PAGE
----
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Extra info for Addressing the Economics of Waste

Example text

Systems are being set up to collect environmentally harmful waste produced in isolated and limited quantities, such as hazardous household waste, lead batteries, used oils, etc. ¾ Administrative structures are being reorganised to cut costs and ensure more efficient management. In Japan, France and Denmark, for example, local authorities are getting together for the provision of waste removal and treatment services, generating economies of scale. ¾ More ecological waste management methods are being developed.

The choice of method depends on land scarcity. , incineration accounts for 36% of waste. Incineration is also popular in Japan and several European countries where population densities and land values are high. , Ireland, and Greece, but incineration accounts for most garbage in Sweden and Denmark. ’s total waste. Facing less competition from land-intensive landfills, incinerators in densely populated areas can capture the economies of scale necessary to keep down the average cost of incineration.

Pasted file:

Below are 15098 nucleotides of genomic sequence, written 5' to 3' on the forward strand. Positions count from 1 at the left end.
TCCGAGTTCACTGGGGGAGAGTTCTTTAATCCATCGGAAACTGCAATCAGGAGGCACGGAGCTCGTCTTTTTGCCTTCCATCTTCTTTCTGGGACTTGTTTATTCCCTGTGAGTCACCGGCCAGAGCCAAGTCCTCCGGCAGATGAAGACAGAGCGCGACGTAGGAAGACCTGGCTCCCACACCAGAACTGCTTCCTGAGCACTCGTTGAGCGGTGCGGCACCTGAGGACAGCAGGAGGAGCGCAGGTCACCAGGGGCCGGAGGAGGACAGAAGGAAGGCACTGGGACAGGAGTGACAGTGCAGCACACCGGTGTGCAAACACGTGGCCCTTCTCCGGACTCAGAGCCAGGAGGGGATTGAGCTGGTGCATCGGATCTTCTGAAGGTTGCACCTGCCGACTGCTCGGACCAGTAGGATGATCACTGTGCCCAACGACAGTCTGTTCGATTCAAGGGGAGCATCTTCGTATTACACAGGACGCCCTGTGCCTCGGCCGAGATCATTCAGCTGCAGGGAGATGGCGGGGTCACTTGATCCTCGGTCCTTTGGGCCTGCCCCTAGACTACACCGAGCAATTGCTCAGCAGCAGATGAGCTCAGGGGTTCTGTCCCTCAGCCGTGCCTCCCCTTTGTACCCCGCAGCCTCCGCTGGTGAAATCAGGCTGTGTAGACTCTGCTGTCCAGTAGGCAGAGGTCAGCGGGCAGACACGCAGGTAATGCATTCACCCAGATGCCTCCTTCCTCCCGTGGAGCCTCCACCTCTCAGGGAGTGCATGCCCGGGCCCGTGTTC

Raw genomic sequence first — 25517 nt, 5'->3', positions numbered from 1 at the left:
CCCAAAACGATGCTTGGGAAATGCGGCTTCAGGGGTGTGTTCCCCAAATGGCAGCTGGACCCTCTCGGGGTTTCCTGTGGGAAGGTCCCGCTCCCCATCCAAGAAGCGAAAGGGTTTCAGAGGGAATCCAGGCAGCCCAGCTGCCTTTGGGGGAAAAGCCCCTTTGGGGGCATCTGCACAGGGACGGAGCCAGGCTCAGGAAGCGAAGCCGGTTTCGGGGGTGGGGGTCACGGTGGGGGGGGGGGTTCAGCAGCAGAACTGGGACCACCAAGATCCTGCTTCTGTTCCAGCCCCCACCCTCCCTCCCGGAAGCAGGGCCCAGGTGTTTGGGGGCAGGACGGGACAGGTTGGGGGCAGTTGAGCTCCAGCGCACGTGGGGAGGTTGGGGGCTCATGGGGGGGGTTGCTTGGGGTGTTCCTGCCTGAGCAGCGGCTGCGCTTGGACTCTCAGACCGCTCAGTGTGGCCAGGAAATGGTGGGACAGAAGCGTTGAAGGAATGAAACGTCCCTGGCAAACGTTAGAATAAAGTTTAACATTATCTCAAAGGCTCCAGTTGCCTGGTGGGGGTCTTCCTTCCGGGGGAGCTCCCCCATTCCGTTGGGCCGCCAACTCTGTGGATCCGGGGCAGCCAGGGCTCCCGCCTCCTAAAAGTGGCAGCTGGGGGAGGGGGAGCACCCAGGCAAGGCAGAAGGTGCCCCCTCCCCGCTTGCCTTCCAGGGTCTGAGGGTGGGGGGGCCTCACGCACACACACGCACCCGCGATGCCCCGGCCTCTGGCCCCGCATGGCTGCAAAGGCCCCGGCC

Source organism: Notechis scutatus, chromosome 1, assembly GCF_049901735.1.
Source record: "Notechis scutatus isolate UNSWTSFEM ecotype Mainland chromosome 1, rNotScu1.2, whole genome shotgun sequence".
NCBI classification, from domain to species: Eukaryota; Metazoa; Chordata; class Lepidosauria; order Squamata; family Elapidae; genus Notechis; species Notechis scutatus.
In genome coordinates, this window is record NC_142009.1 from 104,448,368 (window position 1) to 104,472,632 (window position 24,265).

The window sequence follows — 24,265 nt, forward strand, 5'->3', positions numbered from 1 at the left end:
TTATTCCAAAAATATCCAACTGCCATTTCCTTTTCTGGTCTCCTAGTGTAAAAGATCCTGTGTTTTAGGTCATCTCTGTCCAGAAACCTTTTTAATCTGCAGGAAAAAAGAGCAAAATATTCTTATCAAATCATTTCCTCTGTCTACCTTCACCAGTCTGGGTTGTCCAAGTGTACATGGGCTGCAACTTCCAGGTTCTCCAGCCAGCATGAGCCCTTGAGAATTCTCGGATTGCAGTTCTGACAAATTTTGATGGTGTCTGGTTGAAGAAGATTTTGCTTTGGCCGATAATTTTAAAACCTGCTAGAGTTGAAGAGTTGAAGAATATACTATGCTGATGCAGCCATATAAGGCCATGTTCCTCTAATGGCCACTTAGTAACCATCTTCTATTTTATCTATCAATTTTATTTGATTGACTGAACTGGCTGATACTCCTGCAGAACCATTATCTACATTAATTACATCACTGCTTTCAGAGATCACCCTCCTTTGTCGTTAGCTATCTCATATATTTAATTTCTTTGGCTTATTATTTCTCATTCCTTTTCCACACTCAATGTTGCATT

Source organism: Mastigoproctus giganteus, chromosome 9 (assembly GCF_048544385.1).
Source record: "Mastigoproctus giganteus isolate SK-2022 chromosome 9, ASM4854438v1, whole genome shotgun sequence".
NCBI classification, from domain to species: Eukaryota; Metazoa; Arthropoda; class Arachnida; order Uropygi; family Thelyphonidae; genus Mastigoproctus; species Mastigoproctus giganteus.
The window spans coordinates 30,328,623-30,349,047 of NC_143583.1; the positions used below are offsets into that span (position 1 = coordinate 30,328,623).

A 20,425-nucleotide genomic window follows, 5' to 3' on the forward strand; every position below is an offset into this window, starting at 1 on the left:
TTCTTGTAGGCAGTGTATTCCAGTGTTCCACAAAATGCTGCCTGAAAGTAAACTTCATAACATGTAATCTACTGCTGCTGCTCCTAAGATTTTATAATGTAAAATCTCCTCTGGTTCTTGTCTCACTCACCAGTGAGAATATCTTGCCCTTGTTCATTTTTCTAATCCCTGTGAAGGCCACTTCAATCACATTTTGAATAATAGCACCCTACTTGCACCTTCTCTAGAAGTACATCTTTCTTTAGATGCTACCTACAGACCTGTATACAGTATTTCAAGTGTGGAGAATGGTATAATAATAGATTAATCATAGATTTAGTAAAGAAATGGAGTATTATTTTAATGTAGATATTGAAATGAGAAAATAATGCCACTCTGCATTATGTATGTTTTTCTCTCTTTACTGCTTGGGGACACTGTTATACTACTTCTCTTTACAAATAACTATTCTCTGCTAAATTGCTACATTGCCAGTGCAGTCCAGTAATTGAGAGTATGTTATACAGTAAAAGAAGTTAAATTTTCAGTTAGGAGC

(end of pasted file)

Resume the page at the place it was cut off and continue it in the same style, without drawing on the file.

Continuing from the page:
Systems are being set up to collect environmentally harmful waste produced in isolated and limited quantities, such as hazardous household waste, lead batteries, used oils, etc. ¾ Administrative structures are being reorganised to cut costs and ensure more efficient management. In Japan, France and Denmark, for example, local authorities are getting together for the provision of waste removal and treatment services, generating economies of scale. ¾ More ecological waste management methods are being developed.

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